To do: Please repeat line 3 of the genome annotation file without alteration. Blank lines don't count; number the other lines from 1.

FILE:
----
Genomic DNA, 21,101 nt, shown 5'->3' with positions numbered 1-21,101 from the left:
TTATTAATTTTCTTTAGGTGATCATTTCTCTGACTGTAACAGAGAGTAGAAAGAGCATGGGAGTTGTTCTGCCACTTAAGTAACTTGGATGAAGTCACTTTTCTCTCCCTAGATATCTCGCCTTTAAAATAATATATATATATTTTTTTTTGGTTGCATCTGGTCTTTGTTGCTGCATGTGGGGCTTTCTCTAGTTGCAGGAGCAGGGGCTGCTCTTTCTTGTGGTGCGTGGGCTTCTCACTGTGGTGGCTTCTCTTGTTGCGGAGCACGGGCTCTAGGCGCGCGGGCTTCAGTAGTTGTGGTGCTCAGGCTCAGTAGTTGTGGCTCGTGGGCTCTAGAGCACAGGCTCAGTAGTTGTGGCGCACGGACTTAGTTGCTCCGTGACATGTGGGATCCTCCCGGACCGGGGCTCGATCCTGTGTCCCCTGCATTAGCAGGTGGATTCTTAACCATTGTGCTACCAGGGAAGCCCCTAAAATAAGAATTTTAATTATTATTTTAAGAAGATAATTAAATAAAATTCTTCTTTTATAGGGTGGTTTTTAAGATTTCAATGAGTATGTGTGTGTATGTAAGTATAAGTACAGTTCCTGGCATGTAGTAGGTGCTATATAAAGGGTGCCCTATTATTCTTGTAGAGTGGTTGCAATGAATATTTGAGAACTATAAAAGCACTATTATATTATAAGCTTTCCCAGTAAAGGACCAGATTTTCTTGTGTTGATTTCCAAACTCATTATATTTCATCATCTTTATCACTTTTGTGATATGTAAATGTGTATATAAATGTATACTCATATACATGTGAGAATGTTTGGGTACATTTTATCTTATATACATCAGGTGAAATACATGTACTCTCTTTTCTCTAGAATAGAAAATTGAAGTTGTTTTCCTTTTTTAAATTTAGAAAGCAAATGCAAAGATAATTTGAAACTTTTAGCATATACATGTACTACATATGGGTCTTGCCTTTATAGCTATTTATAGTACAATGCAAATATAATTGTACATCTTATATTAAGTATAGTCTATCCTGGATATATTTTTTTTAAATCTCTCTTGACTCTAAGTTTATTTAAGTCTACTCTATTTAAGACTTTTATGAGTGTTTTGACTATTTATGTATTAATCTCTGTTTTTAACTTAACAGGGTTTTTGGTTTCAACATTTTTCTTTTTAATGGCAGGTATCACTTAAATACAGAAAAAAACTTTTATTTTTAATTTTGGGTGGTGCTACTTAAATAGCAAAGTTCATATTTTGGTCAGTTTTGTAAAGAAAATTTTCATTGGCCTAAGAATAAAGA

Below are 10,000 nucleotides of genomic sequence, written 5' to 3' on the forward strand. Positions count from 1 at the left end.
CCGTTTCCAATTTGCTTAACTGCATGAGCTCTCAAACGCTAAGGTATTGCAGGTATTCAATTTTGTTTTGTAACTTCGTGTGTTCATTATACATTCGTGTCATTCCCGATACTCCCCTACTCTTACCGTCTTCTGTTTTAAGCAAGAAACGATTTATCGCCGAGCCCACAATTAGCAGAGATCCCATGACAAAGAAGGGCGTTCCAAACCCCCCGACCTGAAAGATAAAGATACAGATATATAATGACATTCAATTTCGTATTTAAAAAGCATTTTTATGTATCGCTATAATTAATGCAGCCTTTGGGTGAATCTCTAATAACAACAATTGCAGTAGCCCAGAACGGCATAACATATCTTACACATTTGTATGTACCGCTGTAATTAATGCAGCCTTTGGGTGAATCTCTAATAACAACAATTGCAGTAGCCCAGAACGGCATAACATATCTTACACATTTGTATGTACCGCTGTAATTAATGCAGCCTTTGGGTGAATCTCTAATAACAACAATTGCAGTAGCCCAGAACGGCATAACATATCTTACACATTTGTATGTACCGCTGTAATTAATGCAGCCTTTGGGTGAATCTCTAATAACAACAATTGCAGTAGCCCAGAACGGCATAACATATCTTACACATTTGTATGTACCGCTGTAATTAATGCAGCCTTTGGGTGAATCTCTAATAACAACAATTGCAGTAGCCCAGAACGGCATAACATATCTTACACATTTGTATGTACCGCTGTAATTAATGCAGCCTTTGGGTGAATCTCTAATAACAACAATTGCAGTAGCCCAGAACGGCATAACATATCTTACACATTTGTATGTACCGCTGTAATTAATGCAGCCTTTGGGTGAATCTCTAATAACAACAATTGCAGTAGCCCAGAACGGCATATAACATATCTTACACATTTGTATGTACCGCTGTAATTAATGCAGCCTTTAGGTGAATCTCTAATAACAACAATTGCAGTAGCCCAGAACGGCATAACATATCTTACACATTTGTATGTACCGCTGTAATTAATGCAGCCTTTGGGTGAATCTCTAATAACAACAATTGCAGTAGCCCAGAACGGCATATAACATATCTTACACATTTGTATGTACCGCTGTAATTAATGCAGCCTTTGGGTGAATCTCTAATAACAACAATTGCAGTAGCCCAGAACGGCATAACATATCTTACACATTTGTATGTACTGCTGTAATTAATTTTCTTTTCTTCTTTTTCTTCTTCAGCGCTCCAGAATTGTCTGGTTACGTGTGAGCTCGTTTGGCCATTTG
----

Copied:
Below are 10,000 nucleotides of genomic sequence, written 5' to 3' on the forward strand. Positions count from 1 at the left end.